“Could you please explain to me how hypnosis works with chronic pain?”

‘Ah, one of the difficult ones’, I thought, paraphrasing Wen, enlightened figment of Terry Pratchett’s fertile imagination.

This was either going to involve writing my first book, (quite a good idea actually but perhaps not just yet), or would really test my ability to be succinct. You may have gathered that I tend to pad my prose with sideways off-shoots as they arrive in my head whilst I type. What I sent her was quite a good summary of this complex subject and I thought it might be worth sharing.

So here is my bite-sized reduction of the totality of the Chronic Pain Experience and how Hypnotherapy addresses it:

There are two parts to this: How does ‘pain’ happen and How does Hypnotherapy address this?

How does Pain  happen?

In essence, pain is the result of lightning fast calculations that your brain makes as a result of the totality of the many sensory inputs it has. This includes your nerve impulses, hormonal communications, emotional state, and your unconscious thoughts/feeling/beliefs (which are internally created sensory inputs).

Your brain uses these to assess your current situation and various potential future situations and makes decisions about your current and future safety, particularly with regard to the potential for physical damage.

Pain is an alarm which your brain can choose to trigger (PLEASE NOTE: this is not a conscious decision or choice – it is automatic. You can’t consciously choose not to feel pain!). Your brain will only decide to trigger pain if it assesses that you are in danger AND that pain is the most appropriate alarm to use. (Think about soldiers in mid-battle, athletes in competition, parents whose children are in danger – all have been known to suffer major injury and still function without pain – The pain comes later, if at all).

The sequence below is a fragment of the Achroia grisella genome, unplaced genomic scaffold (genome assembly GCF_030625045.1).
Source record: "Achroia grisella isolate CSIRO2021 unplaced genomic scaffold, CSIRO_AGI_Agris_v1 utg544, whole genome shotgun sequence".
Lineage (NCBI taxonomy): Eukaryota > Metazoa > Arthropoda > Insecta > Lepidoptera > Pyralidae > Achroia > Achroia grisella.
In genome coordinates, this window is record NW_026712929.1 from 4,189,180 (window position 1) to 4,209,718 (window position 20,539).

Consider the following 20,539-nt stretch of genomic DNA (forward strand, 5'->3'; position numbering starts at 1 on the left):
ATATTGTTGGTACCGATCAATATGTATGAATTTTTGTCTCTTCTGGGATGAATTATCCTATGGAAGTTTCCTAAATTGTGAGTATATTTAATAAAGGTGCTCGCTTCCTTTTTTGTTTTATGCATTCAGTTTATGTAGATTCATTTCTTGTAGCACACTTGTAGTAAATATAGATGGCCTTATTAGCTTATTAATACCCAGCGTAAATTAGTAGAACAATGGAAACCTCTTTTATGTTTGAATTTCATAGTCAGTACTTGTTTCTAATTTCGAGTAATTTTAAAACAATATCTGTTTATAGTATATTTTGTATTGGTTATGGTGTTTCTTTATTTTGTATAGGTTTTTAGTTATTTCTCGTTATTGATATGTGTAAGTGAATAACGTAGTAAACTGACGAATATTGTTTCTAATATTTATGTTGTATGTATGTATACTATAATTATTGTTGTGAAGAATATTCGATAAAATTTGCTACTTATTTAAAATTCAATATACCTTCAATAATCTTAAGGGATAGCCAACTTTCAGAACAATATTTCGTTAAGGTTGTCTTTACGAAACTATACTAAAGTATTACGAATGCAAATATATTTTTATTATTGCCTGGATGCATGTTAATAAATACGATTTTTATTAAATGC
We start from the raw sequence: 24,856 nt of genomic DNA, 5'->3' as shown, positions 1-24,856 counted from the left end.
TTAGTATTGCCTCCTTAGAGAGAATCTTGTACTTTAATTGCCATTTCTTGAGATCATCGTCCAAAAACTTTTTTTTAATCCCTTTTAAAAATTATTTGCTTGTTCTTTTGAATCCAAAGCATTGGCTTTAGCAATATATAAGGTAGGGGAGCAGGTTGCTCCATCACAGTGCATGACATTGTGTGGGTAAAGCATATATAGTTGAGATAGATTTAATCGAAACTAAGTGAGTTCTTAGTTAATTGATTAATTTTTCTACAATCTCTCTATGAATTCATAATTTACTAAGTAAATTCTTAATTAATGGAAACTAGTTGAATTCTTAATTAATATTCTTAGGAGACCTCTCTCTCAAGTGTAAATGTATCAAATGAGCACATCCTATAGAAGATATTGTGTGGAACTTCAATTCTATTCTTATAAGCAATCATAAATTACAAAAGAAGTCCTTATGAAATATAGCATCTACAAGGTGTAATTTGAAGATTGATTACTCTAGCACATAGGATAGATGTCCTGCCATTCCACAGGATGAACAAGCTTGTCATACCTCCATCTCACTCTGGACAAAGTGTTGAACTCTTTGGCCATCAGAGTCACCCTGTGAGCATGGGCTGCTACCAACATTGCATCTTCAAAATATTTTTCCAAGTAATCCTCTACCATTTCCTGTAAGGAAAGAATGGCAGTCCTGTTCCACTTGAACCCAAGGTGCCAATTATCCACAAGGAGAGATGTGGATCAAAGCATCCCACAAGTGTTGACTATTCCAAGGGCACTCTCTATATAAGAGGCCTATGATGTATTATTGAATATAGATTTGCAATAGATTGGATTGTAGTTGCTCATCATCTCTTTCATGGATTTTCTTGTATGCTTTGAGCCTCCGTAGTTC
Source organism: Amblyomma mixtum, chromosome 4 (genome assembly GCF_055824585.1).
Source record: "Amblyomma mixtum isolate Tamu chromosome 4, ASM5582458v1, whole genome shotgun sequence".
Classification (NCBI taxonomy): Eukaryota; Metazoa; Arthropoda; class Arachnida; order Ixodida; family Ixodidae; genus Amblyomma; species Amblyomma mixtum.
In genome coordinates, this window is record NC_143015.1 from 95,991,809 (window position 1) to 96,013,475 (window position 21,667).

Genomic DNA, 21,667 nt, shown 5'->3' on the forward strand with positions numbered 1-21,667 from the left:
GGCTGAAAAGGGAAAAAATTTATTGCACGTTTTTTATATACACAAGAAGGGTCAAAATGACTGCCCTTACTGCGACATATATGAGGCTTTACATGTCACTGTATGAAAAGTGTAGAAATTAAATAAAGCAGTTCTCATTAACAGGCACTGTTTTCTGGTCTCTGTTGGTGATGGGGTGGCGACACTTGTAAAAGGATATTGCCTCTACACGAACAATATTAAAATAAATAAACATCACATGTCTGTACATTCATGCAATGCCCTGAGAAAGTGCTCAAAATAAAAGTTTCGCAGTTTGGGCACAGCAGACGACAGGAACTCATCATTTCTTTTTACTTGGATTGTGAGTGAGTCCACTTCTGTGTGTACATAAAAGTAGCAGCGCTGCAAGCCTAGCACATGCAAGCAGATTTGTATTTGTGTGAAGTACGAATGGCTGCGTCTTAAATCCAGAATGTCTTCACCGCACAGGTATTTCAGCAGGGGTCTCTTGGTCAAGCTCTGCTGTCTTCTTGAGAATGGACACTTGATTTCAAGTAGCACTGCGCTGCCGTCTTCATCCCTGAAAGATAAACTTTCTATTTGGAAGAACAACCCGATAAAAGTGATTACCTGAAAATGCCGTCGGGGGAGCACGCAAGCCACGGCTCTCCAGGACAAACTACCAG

Pain is essentially an attention-grabbing alarm. It stops you in your tracks and insists, (very loudly), that you do something to protect yourself.It is vital to survival.

When you feel pain, your brain increases the sensitivity of the nerves which indicated the damage. It wants to know as much as it can, quickly.

It triggers healing & protection responses (inflammation, muscle tension etc.). These in turn can trigger increases in sensitivity.

Important: You should always seek medical advice if you have persistent or unexpected pain

The pain alarm can misfire in two ways:

  1. The sensitivity fails to reduce when the healing process has completed. The brain misinterprets increased sensitivity as increased damage and increases the sensitivity yet again to be sure it knows as much as it can about the damage. Instead of gradually lowering the threat level, the alarm hyper-sensitises itself and sets up a vicious circle. You keep feeling pain because you keep feeling pain because you keep feeling pain…